Geographically, historically and architecturally, Astypálea really belongs to the Cyclades – on a clear day you can see Anáfi or Amorgós far more easily than any of the other Dodecanese. Its inhabitants are descended from colonists brought from the Cyclades during the fifteenth century, after pirate raids had left the island depopulated, and supposedly Astypálea was only reassigned to the Ottomans after the Greek Revolution because the Great Powers had such a poor map at the 1830 and 1832 peace conferences.
Astypálea’s main visitor attractions include a beautiful old citadel – not just the castle itself, but also the whitewashed village of Hóra beneath it – as well as several good, easily accessible beaches. The island may not immediately strike you as especially beautiful: many beaches along its heavily indented coastline have reef underfoot and periodic seaweed, while the windswept heights are covered in thornbush or dwarf juniper. Hundreds of sheep and goats manage to survive, while citrus groves and vegetable patches in the valleys signal a relative abundance of water. Besides the excellent local cheese, Astypálea is renowned for its honey, fish and lobster.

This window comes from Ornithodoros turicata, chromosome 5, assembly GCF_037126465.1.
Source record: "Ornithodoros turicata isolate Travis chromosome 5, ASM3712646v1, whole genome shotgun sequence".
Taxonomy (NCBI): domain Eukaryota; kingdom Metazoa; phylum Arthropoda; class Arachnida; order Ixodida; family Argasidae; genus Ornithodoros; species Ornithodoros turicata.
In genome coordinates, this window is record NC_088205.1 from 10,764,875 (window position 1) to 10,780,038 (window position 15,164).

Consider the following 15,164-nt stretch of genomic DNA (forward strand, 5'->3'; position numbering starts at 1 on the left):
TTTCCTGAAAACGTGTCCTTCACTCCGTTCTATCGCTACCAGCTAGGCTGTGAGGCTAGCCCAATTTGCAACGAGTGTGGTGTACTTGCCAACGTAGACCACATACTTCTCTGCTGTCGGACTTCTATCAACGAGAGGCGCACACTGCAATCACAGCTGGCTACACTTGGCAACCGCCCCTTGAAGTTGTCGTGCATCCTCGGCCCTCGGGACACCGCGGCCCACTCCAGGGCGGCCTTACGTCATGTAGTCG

There is no package tourism on Astypálea, and its remoteness discourages casual trade. During the short, intense midsummer season (mid-July to early Sept), however, visitors vastly outnumber the 1500 permanent inhabitants. The one real drawback is that transport connections are so poor.Read More
The shape of Astypálea is often compared to a butterfly, in that it consists of two separate “wings” joined by a low narrow isthmus. The only major population centre, made up of the built-up strip that joins the waterfront villages of Péra Yialós and Livádhia by way of hilltop Hóra, is on the southeast coast of its western half, well away from both the ferry port and the airport.